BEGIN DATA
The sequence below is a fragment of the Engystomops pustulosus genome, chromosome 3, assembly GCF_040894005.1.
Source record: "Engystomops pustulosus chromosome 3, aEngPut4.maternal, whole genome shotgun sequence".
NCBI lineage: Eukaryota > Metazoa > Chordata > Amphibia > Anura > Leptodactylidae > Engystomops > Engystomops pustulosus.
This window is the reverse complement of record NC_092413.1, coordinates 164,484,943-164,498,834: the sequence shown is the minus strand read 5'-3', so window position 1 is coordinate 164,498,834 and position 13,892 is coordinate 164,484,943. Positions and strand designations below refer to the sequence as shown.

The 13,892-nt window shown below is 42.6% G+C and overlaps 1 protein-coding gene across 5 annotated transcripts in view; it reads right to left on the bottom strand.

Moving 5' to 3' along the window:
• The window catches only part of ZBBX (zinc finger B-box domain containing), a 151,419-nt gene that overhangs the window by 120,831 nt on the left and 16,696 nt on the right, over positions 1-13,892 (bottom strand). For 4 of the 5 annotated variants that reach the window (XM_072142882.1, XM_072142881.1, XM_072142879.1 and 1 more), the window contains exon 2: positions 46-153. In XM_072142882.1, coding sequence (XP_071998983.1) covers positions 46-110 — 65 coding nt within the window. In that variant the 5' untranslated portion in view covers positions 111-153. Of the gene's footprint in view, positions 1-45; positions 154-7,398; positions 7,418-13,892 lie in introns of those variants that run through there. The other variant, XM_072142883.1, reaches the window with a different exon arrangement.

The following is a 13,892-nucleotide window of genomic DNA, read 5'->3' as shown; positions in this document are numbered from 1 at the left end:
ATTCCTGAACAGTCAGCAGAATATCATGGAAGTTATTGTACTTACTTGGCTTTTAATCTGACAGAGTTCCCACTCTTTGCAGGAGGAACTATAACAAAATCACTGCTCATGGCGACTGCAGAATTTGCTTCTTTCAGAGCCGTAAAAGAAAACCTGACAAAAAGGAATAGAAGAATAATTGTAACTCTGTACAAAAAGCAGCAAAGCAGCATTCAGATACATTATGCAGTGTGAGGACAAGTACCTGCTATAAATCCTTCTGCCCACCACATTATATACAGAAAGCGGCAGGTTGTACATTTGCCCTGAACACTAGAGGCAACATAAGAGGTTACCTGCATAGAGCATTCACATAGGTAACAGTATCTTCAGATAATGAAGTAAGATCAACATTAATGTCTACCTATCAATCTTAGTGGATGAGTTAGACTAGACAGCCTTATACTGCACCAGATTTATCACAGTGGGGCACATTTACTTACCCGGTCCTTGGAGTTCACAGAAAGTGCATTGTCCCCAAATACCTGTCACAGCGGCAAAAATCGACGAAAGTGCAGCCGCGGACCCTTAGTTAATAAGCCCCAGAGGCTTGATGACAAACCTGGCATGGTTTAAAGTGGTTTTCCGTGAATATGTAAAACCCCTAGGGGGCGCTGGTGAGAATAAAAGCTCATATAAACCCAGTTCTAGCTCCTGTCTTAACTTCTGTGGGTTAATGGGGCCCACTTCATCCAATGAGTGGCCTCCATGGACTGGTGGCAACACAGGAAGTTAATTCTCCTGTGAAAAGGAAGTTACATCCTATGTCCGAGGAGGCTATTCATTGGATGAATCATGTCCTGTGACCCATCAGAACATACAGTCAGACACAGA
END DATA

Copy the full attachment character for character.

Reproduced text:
The sequence below is a fragment of the Engystomops pustulosus genome, chromosome 3, assembly GCF_040894005.1.
Source record: "Engystomops pustulosus chromosome 3, aEngPut4.maternal, whole genome shotgun sequence".
NCBI lineage: Eukaryota > Metazoa > Chordata > Amphibia > Anura > Leptodactylidae > Engystomops > Engystomops pustulosus.
This window is the reverse complement of record NC_092413.1, coordinates 164,484,943-164,498,834: the sequence shown is the minus strand read 5'-3', so window position 1 is coordinate 164,498,834 and position 13,892 is coordinate 164,484,943. Positions and strand designations below refer to the sequence as shown.

The 13,892-nt window shown below is 42.6% G+C and overlaps 1 protein-coding gene across 5 annotated transcripts in view; it reads right to left on the bottom strand.

Moving 5' to 3' along the window:
• The window catches only part of ZBBX (zinc finger B-box domain containing), a 151,419-nt gene that overhangs the window by 120,831 nt on the left and 16,696 nt on the right, over positions 1-13,892 (bottom strand). For 4 of the 5 annotated variants that reach the window (XM_072142882.1, XM_072142881.1, XM_072142879.1 and 1 more), the window contains exon 2: positions 46-153. In XM_072142882.1, coding sequence (XP_071998983.1) covers positions 46-110 — 65 coding nt within the window. In that variant the 5' untranslated portion in view covers positions 111-153. Of the gene's footprint in view, positions 1-45; positions 154-7,398; positions 7,418-13,892 lie in introns of those variants that run through there. The other variant, XM_072142883.1, reaches the window with a different exon arrangement.

The following is a 13,892-nucleotide window of genomic DNA, read 5'->3' as shown; positions in this document are numbered from 1 at the left end:
ATTCCTGAACAGTCAGCAGAATATCATGGAAGTTATTGTACTTACTTGGCTTTTAATCTGACAGAGTTCCCACTCTTTGCAGGAGGAACTATAACAAAATCACTGCTCATGGCGACTGCAGAATTTGCTTCTTTCAGAGCCGTAAAAGAAAACCTGACAAAAAGGAATAGAAGAATAATTGTAACTCTGTACAAAAAGCAGCAAAGCAGCATTCAGATACATTATGCAGTGTGAGGACAAGTACCTGCTATAAATCCTTCTGCCCACCACATTATATACAGAAAGCGGCAGGTTGTACATTTGCCCTGAACACTAGAGGCAACATAAGAGGTTACCTGCATAGAGCATTCACATAGGTAACAGTATCTTCAGATAATGAAGTAAGATCAACATTAATGTCTACCTATCAATCTTAGTGGATGAGTTAGACTAGACAGCCTTATACTGCACCAGATTTATCACAGTGGGGCACATTTACTTACCCGGTCCTTGGAGTTCACAGAAAGTGCATTGTCCCCAAATACCTGTCACAGCGGCAAAAATCGACGAAAGTGCAGCCGCGGACCCTTAGTTAATAAGCCCCAGAGGCTTGATGACAAACCTGGCATGGTTTAAAGTGGTTTTCCGTGAATATGTAAAACCCCTAGGGGGCGCTGGTGAGAATAAAAGCTCATATAAACCCAGTTCTAGCTCCTGTCTTAACTTCTGTGGGTTAATGGGGCCCACTTCATCCAATGAGTGGCCTCCATGGACTGGTGGCAACACAGGAAGTTAATTCTCCTGTGAAAAGGAAGTTACATCCTATGTCCGAGGAGGCTATTCATTGGATGAATCATGTCCTGTGACCCATCAGAACATACAGTCAGACACAGA